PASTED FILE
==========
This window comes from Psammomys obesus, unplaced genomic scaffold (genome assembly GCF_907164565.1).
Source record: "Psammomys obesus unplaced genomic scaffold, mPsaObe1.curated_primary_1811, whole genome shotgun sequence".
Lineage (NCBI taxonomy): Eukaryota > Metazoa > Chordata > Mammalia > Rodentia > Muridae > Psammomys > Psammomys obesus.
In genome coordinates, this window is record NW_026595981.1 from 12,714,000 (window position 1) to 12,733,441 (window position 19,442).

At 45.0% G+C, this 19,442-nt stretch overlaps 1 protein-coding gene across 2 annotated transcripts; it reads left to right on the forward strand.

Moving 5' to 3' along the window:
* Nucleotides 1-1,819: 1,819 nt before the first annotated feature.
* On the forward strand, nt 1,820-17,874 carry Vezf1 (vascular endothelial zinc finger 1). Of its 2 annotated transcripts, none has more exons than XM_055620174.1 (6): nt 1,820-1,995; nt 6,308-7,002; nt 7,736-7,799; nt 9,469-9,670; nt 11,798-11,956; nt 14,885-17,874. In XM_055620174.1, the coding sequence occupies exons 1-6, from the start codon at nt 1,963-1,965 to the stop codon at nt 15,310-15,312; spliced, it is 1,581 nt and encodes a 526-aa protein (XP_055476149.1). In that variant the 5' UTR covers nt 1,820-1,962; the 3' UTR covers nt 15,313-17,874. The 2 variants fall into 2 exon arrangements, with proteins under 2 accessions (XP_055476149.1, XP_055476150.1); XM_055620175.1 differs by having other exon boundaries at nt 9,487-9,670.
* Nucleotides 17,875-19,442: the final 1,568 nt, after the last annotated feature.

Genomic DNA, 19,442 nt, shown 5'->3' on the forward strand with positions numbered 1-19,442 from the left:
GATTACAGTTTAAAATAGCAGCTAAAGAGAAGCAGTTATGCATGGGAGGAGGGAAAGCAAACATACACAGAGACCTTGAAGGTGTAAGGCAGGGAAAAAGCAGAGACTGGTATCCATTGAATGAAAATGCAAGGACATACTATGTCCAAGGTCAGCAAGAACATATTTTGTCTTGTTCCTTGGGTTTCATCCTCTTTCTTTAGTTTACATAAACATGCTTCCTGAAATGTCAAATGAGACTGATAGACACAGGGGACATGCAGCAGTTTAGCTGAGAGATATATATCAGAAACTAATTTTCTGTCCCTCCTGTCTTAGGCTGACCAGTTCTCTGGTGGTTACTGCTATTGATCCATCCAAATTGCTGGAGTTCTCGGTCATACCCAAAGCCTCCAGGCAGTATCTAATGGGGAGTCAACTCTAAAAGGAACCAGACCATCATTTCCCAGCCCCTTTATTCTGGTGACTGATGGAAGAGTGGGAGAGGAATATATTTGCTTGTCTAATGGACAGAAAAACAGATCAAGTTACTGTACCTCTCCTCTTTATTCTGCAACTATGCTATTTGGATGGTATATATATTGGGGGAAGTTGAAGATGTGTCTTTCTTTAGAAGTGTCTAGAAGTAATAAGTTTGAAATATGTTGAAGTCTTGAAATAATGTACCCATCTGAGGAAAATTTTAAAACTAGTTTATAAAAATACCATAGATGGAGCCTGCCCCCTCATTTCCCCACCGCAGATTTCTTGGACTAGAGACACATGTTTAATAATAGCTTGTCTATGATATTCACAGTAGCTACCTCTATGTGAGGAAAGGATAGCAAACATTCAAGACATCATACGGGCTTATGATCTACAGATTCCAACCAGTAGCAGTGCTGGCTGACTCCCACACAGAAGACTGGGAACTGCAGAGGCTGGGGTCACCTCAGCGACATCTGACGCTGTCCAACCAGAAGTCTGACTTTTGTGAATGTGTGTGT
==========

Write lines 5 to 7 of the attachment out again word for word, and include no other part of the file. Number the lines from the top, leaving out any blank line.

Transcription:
At 45.0% G+C, this 19,442-nt stretch overlaps 1 protein-coding gene across 2 annotated transcripts; it reads left to right on the forward strand.

Moving 5' to 3' along the window:
* Nucleotides 1-1,819: 1,819 nt before the first annotated feature.